Cycle Traffic and the Strategic Road Network – Cycle Traffic

In October, without a huge amount of fanfare, a new Highways England ‘Standard’ was released, entitled ‘Cycle Traffic and the Strategic Road Network’.

Importantly, this is not merely cycling design ‘guidance’. It sets out, quite explicitly, requirements for how cycle traffic should be designed for when it travels along, or crosses, or engages with, the Strategic Road Network (SRN), the roads administered by Highways England. Over the course of this week I’m going to look at this document – which has the unglamorous reference title ‘Interim Advice Note 195/16’ – in a series of posts. It’s 68 pages long, and there’s a large amount of important detail in it, so it’s worth examining thoroughly. It’s not completely perfect, it isn’t sexy or exciting in appearance, but, crucially, I think it raises the bar massively in terms of design quality, and in terms of user consideration.

Although IAN 195/16 does contain recommendations, and design advice, much of it sets out minimum standards and requirements – in particular, things like gradients, design speeds, widths, and so on – and states that designers to have to apply for a ‘Departure from Standards’ where they feel they cannot (or choose not to) meet those requirements.

The following definitions are used –

  • “Must”: is used in this document to denote a statutory obligation.
  • “Shall”: is used in this document to denote a requirement.
  • “Should”: is used in this document to denote a recommendation.

So in the very first paragraph of section 2, entitled ‘Cycle Traffic’,we have the passage

Highways England and designers shall plan to acquire land to create the space to accommodate cycle traffic as part of new scheme designs (see Section 1.3) or when enhancing cycling provision for existing routes with NMU prohibitions.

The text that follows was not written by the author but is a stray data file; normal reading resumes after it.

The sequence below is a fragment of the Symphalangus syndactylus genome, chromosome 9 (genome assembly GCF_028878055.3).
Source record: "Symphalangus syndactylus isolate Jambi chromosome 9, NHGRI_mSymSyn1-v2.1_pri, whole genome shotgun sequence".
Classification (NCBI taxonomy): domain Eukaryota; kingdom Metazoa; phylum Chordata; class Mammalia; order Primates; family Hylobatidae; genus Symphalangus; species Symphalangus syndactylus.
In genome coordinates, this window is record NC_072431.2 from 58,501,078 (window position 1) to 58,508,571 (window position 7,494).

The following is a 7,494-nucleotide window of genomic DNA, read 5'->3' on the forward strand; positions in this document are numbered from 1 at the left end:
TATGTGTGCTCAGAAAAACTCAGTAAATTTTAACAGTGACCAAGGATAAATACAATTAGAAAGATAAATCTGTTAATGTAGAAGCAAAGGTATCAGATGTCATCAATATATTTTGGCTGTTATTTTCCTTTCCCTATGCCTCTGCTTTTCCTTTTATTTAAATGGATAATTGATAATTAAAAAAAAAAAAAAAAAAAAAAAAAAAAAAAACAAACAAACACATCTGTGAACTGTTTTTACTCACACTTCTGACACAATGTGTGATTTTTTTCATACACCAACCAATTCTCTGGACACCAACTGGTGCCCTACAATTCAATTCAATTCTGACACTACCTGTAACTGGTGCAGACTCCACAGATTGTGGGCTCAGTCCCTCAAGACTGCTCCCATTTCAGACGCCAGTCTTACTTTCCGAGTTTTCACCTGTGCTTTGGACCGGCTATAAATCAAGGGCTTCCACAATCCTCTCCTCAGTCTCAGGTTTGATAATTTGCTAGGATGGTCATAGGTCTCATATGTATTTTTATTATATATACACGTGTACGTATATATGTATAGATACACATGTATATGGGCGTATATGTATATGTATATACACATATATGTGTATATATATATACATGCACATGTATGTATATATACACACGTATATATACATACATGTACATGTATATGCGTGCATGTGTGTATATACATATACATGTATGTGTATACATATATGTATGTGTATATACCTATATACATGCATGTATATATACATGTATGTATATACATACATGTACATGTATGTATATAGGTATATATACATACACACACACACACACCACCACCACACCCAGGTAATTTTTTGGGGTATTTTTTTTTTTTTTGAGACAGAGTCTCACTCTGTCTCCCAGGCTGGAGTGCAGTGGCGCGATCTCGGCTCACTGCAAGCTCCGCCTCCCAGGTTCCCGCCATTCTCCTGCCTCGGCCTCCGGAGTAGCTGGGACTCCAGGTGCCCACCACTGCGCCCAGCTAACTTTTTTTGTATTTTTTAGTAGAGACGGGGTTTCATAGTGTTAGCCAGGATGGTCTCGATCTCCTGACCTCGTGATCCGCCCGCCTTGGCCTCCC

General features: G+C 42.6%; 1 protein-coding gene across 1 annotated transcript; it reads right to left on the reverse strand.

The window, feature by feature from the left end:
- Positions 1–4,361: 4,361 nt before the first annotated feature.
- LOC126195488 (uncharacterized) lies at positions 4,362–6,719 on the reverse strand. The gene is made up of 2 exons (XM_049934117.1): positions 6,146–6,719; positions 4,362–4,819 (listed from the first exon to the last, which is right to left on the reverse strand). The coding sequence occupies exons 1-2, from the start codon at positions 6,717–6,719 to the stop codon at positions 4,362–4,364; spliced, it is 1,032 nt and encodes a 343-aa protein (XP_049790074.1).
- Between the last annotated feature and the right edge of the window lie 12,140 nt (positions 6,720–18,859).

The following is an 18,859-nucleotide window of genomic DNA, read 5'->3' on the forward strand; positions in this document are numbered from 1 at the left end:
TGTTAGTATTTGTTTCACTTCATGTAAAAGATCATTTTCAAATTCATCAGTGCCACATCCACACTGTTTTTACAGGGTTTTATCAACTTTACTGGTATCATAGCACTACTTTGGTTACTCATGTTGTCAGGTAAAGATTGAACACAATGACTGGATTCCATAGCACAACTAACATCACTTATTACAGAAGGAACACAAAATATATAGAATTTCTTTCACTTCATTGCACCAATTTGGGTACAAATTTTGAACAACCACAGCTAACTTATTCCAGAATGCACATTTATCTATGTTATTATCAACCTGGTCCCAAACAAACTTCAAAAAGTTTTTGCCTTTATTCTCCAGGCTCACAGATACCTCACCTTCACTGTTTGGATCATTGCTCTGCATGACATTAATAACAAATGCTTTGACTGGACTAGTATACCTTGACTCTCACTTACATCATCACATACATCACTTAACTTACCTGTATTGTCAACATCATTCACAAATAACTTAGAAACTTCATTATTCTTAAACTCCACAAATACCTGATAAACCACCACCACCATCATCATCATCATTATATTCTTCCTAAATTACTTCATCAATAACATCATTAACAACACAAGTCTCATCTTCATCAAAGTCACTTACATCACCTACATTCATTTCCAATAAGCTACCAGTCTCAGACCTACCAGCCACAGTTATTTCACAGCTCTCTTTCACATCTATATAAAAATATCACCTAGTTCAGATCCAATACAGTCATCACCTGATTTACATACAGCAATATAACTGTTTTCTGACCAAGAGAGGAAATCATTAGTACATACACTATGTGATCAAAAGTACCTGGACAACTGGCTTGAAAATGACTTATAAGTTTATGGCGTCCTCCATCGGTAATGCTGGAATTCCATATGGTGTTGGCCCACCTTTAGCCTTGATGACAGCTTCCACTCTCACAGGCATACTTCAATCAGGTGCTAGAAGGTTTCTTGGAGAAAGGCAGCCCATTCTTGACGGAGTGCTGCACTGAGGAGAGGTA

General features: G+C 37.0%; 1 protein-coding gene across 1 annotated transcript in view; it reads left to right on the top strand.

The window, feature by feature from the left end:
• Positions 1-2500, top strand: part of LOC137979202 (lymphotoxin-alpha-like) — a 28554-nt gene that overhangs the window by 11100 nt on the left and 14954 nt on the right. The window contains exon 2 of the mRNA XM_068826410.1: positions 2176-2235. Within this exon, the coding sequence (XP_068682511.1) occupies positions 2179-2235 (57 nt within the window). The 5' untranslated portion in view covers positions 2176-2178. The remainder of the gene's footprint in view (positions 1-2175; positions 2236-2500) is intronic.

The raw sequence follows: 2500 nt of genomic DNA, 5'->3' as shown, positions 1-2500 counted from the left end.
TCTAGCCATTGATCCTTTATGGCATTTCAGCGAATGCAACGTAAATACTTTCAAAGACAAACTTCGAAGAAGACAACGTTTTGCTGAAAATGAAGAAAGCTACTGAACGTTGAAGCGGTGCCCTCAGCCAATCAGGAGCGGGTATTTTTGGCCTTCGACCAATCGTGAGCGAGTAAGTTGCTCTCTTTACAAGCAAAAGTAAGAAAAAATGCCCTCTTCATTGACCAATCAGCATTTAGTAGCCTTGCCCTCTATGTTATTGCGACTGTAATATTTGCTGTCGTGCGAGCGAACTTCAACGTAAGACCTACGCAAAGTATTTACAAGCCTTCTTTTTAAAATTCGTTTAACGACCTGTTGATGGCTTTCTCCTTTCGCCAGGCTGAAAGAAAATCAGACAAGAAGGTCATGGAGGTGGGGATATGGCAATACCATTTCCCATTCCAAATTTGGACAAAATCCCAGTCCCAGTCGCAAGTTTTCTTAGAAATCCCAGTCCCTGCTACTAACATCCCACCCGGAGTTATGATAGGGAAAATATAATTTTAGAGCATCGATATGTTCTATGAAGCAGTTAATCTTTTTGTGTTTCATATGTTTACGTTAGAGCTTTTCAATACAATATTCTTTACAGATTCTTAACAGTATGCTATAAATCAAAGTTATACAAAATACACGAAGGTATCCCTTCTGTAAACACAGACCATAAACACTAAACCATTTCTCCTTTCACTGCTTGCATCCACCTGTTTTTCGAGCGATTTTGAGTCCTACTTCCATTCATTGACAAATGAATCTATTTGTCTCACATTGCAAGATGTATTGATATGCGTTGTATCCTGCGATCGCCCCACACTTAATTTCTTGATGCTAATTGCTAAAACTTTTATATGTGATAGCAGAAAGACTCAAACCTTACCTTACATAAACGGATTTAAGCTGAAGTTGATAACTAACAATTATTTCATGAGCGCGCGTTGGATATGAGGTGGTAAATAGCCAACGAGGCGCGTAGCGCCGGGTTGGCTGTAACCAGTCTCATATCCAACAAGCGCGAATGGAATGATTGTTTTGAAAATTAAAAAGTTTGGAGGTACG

… the ‘shall’ here denotes a requirement – this is something designers have to do – they have to plan land acquisition, alongside new road schemes, to create cycle provision. Likewise (shortly after) –

Infrastructure shall provide sufficient capacity to accommodate growth in volumes of cycle traffic.

… is a requirement that cycleways should be wide enough to deal with future demand, not just the existing (greatly suppressed) levels of use. IAN 195/16 states that designers shall use planning guidance to account for future cycle traffic.

We then, pleasingly, have reference to these familiar five principles, explicitly taken from Dutch design guidance.


Note again the repeated use of the word ‘shall’ (requirement) here, rather than ‘should’ (recommendation).

After this IAN 195/16 moves swiftly to ‘Facility Selection’, based around one of the most significant tables in the document – a speed/volume separation requirement.


This is what designers have to do for cycle traffic on the SRN, without applying for a ‘Departure from Standards’.

Any vehicle flow above 5,000 vehicles per day, regardless of speed limit, requires physical separation of cycle traffic from motor traffic; any speed limit above 30mph also requires physical separation. Painted lanes or ‘quiet streets’ are only appropriate at 30mph or below and with motor vehicles flows below 5000 per day. (The document also notes that if actual speeds are higher than the posted speed limit, then that is the category of provision that should be considered).

This doesn’t quite match with the Space for Cycling requirement of >2000PCU/day and speed limits of >20mph both requiring physical separation. I suspect that painted lanes on a road carrying 5,000 vehicles a day and with a 30mph limit are not genuinely inclusive. Nevertheless it is a very good foundation, especially given that these are minimum requirements. Sharing (or ‘combined traffic’) is not appropriate above 30mph; nor is it appropriate above 5,000 vehicles per day.

We also have the important provision that ‘if actual speeds are higher than a speed limit, and are unlikely to reduce through control measures, then consider the next highest category of speed’ – i.e. cycle facilities should be appropriate to the speed that people are actually driving at, not simply matched to a (potentially unrealistic) speed limit.

Speed is also crucial when we are considering how cycling itself should be designed for. We have this important requirement –

Cycle traffic shall be separated from pedestrian and equestrian traffic in order to allow cyclists to travel at the design speed.

No shared use footways, in other words. The design speed being 30kph, or 18mph, on the flat, and 40kph (25mph) on downhill gradients of 3% or more –